In 1936 the site was acquired by the United States government and incorporated into the new Ocmulgee National Monument. It was then extensively excavated during the late 1930s as part of the government’s Depression era Works Progress Administration archaeology program. The site saw a series of major archaeological excavations starting with one by James A. Ford in 1934, Arthur R. Kelly in 1936, Gordon Willey in 1938, and in 1939-1940 by Jesse Jennings and Charles Fairbanks. To protect the site from the flooding Ocmulgee River a large levee was constructed around it in 1941. In 1996 archaeologist Mark Williams from the University of Georgia and the Lamar Institute did test excavations and site mapping, the first archaeological explorations at the site since 1940.
Possible location of Ichisi
On March 29, 1539, the Hernando de Soto entrada, while winding its way northward after leaving Florida, came upon the province of Ichisi. They were greeted, at the first village, by women dressed in white mantles with gifts of corn cakes and wild onions. On March 30 they were ferried across the Ocmulgee River in dugout canoes and met by the paramount chief of the province, a man with only one good eye. They spent several days at the village as the guest of the one-eyed ruler. The chief gave de Soto gifts of food and offered him porters and translators to speed him on to the next chiefdom to the northeast, Ocute, a people who spoke a different language from the Ichisi. Before leaving on April 1, the Spaniards erected a large wooden cross atop one of the village mounds and tried to explain its significance to the villagers. Noted historian and de Soto researcher Charles M. Hudson theorized in the 1980s and 90s, that the de Soto entrada crossed the Ocmulgee River near Macon and that the Lamar Mounds may have been the location of the paramount town of the Ichisi, a view supported by archaeologists who have worked at the site. New archaeological work at a site in rural Telfair County, Georgia near the town of McRae in 2009 called this identification into question and suggested the crossing took place approximately 90 miles (140 km) further south. Archaeologists and historians are still debating which of the two sites was actually visited by de Soto and his men.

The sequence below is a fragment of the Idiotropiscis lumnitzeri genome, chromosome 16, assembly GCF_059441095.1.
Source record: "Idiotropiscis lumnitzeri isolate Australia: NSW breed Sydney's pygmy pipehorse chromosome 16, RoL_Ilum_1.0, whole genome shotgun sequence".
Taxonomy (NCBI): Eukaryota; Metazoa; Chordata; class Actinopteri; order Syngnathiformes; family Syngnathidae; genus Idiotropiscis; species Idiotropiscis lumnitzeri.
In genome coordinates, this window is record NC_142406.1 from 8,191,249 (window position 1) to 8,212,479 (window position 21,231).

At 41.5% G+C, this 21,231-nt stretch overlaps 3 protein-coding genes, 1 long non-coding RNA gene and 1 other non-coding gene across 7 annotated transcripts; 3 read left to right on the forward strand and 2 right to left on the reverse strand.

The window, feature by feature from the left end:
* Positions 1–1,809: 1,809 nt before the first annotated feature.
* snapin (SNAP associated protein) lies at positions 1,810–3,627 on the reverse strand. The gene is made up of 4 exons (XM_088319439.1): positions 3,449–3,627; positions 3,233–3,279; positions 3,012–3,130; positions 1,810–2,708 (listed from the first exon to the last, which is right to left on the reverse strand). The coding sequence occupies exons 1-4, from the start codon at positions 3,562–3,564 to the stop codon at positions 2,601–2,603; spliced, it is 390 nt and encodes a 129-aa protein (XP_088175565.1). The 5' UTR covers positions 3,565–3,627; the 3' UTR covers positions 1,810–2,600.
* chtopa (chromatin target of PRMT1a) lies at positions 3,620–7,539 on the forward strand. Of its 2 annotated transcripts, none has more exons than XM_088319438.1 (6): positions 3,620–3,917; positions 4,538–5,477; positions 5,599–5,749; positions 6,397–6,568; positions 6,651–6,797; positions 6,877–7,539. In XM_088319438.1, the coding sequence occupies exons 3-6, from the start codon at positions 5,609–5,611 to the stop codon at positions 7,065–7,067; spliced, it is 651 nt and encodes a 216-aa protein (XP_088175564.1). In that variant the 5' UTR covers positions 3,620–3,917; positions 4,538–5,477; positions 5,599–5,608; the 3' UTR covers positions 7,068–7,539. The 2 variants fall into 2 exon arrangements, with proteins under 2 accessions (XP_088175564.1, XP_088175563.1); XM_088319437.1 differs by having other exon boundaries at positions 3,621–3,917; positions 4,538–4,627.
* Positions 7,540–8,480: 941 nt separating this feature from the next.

- Coosa chiefdom
- Etowah Indian Mounds
- List of Mississippian sites
- List of sites and peoples visited by the Hernando de Soto Expedition
- "National Register of Historic Places". Retrieved 2012-04-14.
- Williams, Mark (1999). "Lamar Revisited : 1996 Test Excavations at the Lamar Site" (PDF). Lamar Institute, University of Georgia.
- Hudson, Charles M. (1997). Knights of Spain, Warriors of the Sun. University of Georgia Press. pp. 157–162.
- Fairbanks, Charles H. (1941). "Palisaded town". The Regional Review. National Park Service. VI (5 and 6).
- "NPS Historical Handbook : Ocmulgee". National Park Service. Retrieved 2012-04-14.
- Williams, Mark (1994). "Growth and Decline of the Oconee Province". In Charles, Hudson; Chaves, Tesser Carmen. The Forgotten Centuries - Indians and Europeans in the American South 1521 to 1704. University of Georgia Press. pp. 184–185.
- Bynum, Russ. "Researcher: Georgia artifacts may point to de Soto's trail". ABC News. Retrieved 2012-04-15.